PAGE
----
MP Abdullah Al-Adwani said he supports the rights of workers and urged the government to find a fair solution to their problems that guarantees their rights, adding that he does not want the strike to continue. MP Saud Al-Huraiji held Saleh responsible for the failure to find a settlement to the dispute with oil workers, but rejected any shocks in the vital sector.
He called for MPs to intervene by holding a special parliamentary session in order to discuss the catastrophic consequences of the strike. Huraiji said he supports the fair demands of the workers but there are some unfair demands that cannot be supported. MP Youssef Al-Zalzalah said he believes that the two sides should sit together and settle the dispute peacefully, but also declared his support for workers to demand their rights through strikes.
Cabinet Condemns Strike
The Cabinet earlier urged all workers in the oil sector to show responsibility, sacrifice and positive responsible response by giving top priority to the country’s higher interest. It added that it had monitored, with deep sorrow and much resentment, the negative effects of the strike carried out by some oil workers since it targets the disruption of vital oil facilities.
The Cabinet also reviewed relevant dimensions, aftershocks, details and estimated losses, not to mention other direct and indirect harms that could damage the country’s reputation and status. It voiced full respect for all constitutional rights, mainly public liberties and freedom of expression, but within specific limits set out by law 11/1996, excluding the right to strike due to its serious impacts on public interest.
This makes the strike an illegitimate act and violation of the law, which should be resolutely addressed and requires legal action against all those involved, the Cabinet said. However, it appreciated the nature and significance of work and efforts of the workers of this vital oil sector, and highly commended all sincere efforts, distinguished efficient staff and all works of serious and sensitive nature at different positions and levels.
The country’s critical economic situation triggered by low oil prices and relevant adverse ramifications and challenges at present and in the future, requires that everybody should show national responsibility, sacrifice and positive responsible response to such challenges, and give top priority to higher interests, rather than narrow ones, it said.
Article 103 of Law 6/2010 regarding working in the private sector, which applies to the oil sector, stipulates that employers and their unions must respect all laws in the state and exercise their activities within specific goals, and regulate a dispute-settlement mechanism that does not include labor strikes, the Cabinet added. It emphasized that there should not be any threat to the country’s interests, reputation or status, warning that any threat cannot be condoned by all sincere and honest Kuwaitis.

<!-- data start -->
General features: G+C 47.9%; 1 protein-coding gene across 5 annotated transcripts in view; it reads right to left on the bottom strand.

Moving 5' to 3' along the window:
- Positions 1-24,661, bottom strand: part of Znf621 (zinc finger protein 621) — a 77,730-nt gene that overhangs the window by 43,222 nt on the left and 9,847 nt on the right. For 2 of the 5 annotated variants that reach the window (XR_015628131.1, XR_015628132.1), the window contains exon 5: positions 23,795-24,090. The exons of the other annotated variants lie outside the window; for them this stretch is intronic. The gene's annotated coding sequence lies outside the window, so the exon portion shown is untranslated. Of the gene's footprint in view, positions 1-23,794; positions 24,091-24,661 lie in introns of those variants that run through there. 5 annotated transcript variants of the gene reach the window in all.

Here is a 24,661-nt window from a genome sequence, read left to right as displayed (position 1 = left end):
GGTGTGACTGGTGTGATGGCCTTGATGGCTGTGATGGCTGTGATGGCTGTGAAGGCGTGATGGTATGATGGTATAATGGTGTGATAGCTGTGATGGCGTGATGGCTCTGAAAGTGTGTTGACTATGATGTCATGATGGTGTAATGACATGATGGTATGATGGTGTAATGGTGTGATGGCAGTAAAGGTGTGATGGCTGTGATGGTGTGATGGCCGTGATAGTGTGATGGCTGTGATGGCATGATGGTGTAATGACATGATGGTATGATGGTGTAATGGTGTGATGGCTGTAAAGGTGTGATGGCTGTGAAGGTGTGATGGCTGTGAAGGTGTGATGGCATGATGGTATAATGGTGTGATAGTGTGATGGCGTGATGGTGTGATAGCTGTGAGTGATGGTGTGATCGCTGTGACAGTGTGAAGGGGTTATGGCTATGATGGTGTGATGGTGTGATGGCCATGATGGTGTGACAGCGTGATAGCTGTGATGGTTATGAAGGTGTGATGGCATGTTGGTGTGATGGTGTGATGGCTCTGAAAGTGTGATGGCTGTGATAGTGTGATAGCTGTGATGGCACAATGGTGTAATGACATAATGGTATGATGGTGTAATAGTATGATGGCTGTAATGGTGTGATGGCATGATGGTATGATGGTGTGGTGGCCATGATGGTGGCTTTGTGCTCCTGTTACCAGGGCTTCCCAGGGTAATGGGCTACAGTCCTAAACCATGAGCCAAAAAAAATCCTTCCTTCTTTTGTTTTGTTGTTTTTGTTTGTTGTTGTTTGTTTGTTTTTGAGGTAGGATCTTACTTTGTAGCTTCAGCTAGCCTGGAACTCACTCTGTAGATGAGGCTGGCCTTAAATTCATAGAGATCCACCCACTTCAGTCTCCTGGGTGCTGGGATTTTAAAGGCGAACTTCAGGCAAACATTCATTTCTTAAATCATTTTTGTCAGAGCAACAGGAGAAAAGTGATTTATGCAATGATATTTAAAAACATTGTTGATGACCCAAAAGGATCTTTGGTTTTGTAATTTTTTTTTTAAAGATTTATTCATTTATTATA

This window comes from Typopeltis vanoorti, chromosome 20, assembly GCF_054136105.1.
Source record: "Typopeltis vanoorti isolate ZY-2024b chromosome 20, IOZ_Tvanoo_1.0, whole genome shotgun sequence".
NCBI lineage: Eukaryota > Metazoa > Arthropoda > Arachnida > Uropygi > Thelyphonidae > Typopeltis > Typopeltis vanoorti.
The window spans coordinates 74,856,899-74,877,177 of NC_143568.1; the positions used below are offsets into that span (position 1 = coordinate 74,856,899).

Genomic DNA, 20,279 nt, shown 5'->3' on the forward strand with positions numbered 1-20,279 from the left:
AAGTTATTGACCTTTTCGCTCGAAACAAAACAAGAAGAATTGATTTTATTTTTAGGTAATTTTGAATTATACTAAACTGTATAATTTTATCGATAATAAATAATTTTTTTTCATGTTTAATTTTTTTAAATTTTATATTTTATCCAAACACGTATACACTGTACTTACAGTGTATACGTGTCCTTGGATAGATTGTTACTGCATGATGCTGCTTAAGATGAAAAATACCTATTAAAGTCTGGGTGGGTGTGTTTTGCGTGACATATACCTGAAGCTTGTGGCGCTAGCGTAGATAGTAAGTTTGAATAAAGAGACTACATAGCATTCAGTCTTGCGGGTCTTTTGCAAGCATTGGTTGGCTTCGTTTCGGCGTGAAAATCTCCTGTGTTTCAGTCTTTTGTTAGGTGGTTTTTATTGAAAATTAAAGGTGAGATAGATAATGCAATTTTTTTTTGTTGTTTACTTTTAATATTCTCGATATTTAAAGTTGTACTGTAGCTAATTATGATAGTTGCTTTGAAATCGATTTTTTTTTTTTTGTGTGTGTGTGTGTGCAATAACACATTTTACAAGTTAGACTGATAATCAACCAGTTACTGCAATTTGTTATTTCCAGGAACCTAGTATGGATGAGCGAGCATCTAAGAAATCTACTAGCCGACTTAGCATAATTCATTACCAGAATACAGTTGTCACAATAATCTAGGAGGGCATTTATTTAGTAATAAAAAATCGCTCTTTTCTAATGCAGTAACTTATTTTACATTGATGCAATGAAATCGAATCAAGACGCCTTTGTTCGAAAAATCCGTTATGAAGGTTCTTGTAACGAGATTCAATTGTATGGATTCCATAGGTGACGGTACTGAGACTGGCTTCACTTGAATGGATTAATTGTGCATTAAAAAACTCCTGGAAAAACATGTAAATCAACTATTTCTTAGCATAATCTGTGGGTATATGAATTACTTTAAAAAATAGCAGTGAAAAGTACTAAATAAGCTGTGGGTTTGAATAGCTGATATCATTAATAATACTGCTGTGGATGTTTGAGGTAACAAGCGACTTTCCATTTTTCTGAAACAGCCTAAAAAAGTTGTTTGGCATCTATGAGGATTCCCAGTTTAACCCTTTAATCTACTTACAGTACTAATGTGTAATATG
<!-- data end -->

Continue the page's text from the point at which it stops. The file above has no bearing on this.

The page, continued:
Union Chiefs Stick to Guns
Qahtani and a number of other syndicate chairmen stressed that the strike would continue unless protestors’ demands were met. He also stressed that importing foreign laborers was against the law. Speaking at a press conference he attended along with other heads of oil employees’ syndicates, Qahtani demanded holding those responsible for creating the problem in the first place. He also called for ‘Kuwaitizing’ the oil sector.
Chairman of the Petrochemicals Industries employees’ syndicate Farhan Al-Ajmi excluded the likelihood of dissolving any of the oil unions or syndicates. “Such a decision will not be made unless by bullying and violating the law,” he stressed, noting that if the syndicates were dissolved through litigations, unionists would file counter lawsuits.
“Our boards of directors can be dissolved by either an extraordinary general assembly or by having the concerned ministry file a case before the comprehensive court,” he explained, underlining that the strike would not be called off even if the oil syndicates and unions were dissolved, because thousands of oil employees were taking part. He also dismissed threats of prosecuting those taking part in the strike because of their numbers. “The organizing committee decided carrying on with the strike despite the pressure on us,” he underlined.
Chairman of the KOC employees’ syndicate Salah Al-Marzouq said that the strike was held to protect employees’ rights. He also assured employees that the “leadership is not far and that it approved of these rights”. Head of KNPC’s employees’ syndicate Mohammed Faleh Al-Hajri stressed that the privileges they were being deprived of would add up to KD 150-180 million in a period of five years, while the daily losses resulting from the strike would be KD 300 million. “We have translated a letter with our demands and sent it to the International Labor Organization and will not call off the strike until those demands are met,” he underlined, calling for Kuwaitizing the oil sector and warning that demands would accelerate.
The head of Kuwait Oil Tankers Co employees’ syndicate Fayez Al-Mutairi labeled the protestors as the “first line of defending Kuwaiti citizens” and swore that they were all ready to be arrested, and that threats would not make them change their minds.